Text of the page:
A man sitting among the boxes meditating.

How to Declutter Your Home Before the Move

Moving into a new home is a big change in anyone’s life and usually marks the beginning of a new era. Starting this new chapter allows you to reinvent your way of living โ€“ keep the good and get rid of the bad. This applies to habits and belongings alike. According to experts, if you declutter your home, your anxiety and stress levels will decrease, and you will become more productive and happier in general. Here is our advice on how to tackle it effectively and in the most stress-free way.

Start easy, throw away all broken stuff

Decluttering your home is somewhat time-consuming, so the very start may be overwhelming for anyone. Let’s start easy first. There is no doubt about the fact that trash has to go, so start with that. Throw away the food that has gone off, too; no need to take that into your new home. Also, take a good look at items that are broken. If they are super essential and fixable, put them in a box labeled “needs fixing .”Other broken stuff that doesn’t belong there should head for the garbage container. The damaged stuff is likely no longer safe for usage, so be careful how you handle it. Take good care of yourself; staying healthy throughout this process is essential. We don’t want you to ” need fixing” after all this work.

Stuff you have multiple copies of

Have you ever gone to a place like Milnerton Flea Market for a treasure hunt? Yes, we have too! So much affordable and practical stuff awaits there, and hardly anyone goes home empty-handed. But after going to places like these for a while, you may have dozens of items around your house. Yes, they were inexpensive, and yes, they are useful, but you don’t need them all. It is time to get rid of the redundancies around your home โ€“ give away all multiple copies of items you own and don’t need. How do you know if you need them? Do you need five potato peelers? Exactly. Two will do. If your new home is huge, we suggest never taking more than one backup to every item. It simply is enough, and more than that is just hoarding.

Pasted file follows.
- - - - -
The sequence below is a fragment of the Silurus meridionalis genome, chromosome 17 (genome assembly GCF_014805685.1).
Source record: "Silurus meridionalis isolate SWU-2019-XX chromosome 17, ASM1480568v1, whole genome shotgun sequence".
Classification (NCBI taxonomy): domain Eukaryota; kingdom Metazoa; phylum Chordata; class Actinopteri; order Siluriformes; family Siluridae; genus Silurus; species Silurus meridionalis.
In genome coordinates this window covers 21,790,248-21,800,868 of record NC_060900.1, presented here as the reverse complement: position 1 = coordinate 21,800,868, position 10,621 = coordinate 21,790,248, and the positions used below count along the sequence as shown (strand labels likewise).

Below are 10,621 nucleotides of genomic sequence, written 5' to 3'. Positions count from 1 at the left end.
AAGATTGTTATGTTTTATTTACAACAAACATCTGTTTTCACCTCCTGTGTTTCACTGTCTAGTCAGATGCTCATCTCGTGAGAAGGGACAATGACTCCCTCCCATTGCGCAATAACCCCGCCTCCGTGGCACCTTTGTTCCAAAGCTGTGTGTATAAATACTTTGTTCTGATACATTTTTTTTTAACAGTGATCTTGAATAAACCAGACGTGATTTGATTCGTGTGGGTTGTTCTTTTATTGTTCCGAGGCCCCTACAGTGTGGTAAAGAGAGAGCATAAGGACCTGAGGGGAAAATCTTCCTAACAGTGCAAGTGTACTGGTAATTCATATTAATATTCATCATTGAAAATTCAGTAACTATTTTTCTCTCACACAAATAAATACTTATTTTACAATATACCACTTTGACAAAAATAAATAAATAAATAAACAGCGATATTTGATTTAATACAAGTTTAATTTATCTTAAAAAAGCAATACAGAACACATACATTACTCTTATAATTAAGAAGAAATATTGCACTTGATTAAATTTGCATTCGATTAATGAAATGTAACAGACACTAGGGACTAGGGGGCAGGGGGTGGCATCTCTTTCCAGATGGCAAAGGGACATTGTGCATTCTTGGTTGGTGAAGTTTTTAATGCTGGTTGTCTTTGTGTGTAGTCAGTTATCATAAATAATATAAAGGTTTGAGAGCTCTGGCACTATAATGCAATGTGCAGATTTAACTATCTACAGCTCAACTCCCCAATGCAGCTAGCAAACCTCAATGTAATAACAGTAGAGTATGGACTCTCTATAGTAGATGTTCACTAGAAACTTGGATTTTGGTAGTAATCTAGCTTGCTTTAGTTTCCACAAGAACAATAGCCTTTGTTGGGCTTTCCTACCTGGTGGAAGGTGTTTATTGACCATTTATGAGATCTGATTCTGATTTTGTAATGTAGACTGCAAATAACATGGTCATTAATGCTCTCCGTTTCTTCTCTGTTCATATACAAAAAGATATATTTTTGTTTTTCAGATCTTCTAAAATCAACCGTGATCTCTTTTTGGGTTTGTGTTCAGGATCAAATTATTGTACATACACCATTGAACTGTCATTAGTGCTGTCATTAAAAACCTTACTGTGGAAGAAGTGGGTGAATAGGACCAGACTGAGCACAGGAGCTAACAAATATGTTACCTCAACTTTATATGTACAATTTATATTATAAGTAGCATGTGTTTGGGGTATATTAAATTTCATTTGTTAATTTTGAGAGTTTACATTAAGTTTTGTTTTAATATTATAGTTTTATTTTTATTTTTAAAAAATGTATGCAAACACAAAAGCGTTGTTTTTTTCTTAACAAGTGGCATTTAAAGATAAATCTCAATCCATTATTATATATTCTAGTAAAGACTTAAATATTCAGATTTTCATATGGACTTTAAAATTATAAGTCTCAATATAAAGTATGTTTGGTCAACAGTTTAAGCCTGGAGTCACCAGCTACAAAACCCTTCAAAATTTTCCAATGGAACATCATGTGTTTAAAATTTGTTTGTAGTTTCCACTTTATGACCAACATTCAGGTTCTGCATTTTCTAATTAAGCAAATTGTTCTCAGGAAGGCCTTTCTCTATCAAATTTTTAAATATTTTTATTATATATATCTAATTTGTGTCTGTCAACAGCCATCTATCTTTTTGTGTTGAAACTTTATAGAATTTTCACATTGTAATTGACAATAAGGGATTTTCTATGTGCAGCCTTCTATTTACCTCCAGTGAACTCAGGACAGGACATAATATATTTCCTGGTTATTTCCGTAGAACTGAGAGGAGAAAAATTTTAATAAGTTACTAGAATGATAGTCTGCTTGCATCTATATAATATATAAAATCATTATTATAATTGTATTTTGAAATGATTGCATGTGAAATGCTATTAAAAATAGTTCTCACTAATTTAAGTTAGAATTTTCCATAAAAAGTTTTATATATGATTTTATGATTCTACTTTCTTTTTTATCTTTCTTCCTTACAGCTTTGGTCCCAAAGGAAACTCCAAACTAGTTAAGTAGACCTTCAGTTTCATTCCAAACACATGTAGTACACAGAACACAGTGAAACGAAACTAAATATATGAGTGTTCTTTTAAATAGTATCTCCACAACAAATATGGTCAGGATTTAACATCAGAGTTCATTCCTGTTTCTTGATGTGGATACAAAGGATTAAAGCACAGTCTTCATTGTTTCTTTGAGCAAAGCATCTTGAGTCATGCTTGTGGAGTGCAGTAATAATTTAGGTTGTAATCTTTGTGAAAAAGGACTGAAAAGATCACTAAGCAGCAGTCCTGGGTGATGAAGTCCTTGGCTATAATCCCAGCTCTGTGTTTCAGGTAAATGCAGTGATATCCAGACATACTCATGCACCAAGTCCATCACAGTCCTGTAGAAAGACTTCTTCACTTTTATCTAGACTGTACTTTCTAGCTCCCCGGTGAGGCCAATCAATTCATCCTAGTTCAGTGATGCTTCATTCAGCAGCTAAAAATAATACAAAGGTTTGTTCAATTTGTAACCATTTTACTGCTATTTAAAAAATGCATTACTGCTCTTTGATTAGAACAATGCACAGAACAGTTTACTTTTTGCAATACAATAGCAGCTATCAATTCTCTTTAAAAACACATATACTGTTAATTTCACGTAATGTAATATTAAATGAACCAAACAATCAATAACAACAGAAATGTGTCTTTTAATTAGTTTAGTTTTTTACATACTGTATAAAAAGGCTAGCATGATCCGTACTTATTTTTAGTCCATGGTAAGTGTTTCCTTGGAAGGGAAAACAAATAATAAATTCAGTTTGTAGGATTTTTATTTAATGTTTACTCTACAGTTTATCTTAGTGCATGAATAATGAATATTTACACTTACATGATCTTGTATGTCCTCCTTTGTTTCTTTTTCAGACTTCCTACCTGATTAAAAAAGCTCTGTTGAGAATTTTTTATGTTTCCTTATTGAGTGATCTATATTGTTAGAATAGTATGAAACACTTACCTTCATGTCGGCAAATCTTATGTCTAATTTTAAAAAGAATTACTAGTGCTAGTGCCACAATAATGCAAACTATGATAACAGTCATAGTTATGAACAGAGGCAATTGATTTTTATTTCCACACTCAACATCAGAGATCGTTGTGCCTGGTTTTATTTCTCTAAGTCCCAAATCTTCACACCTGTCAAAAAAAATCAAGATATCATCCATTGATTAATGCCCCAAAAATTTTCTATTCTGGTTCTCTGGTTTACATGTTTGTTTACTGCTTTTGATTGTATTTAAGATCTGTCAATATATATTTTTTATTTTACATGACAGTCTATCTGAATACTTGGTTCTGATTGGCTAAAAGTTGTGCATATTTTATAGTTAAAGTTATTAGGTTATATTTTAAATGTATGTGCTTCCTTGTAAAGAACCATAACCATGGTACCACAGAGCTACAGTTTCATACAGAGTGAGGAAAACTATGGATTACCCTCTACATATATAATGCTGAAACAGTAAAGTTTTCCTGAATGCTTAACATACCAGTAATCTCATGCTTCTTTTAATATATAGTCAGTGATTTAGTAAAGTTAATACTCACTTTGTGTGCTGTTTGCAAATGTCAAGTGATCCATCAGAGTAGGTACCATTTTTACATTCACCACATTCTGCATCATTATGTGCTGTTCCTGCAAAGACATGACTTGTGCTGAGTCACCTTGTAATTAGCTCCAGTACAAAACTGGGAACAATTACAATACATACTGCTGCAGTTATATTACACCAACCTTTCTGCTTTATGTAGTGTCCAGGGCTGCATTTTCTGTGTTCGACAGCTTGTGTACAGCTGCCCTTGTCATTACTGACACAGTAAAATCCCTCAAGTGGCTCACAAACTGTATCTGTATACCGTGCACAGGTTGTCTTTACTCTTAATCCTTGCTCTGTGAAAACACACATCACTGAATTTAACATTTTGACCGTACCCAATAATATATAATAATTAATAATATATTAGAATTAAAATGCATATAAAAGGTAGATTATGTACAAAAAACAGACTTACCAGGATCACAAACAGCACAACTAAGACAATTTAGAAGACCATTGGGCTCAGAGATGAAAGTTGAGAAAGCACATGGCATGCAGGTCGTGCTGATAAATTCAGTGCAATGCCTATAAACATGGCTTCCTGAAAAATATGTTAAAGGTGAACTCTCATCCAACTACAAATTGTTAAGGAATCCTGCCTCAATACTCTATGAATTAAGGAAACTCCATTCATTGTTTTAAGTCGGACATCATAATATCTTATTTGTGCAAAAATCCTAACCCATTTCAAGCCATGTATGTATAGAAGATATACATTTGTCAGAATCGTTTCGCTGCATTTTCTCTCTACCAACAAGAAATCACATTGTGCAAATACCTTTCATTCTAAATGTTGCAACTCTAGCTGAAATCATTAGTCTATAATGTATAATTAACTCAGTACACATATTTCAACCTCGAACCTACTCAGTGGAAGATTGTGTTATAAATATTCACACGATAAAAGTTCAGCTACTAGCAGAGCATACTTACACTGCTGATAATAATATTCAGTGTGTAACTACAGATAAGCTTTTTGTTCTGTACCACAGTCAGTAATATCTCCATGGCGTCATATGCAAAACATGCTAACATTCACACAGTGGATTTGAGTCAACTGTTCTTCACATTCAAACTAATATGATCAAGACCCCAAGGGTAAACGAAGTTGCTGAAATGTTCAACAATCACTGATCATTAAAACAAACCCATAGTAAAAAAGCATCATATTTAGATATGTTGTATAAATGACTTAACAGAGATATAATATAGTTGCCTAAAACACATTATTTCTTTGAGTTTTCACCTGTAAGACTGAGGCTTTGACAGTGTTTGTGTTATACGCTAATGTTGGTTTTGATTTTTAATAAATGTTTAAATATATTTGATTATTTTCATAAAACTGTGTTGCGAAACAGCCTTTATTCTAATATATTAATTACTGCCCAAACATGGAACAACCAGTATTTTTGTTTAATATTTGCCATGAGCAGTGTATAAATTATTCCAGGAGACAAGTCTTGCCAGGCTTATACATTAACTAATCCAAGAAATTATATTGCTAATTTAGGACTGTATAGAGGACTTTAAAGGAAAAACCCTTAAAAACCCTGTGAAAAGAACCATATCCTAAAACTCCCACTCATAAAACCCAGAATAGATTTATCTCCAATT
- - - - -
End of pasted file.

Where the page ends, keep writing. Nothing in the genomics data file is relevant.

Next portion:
A collection of different kinds of old plates

Keep or donate festival

When it comes to donating, not only extra copies deserve this fate. You simply do not have the use for much of your stuff. Even though you like that donut maker you never even tried despite having it in years, it should be donated. The same goes for pieces of furniture that you don’t find practical. Deciding what to keep and what to donate is not an easy task, so you should enlist some help. You could make an event out of it. Invite some friends and give them boards that say “keep” and “donate,” break open a bubbly, and start dividing stuff into these two groups. Having a support group, whether it consists of friends or professionals, is especially important if you want to make long-distance moving easier. It will help you save time, and you will not feel as alone in a complex situation.

A group of women sitting in the living room ready to help with faster decision making, which is essential if you want to declutter your home faster.

Don’t let the trip down memory lane become a trip into hoarding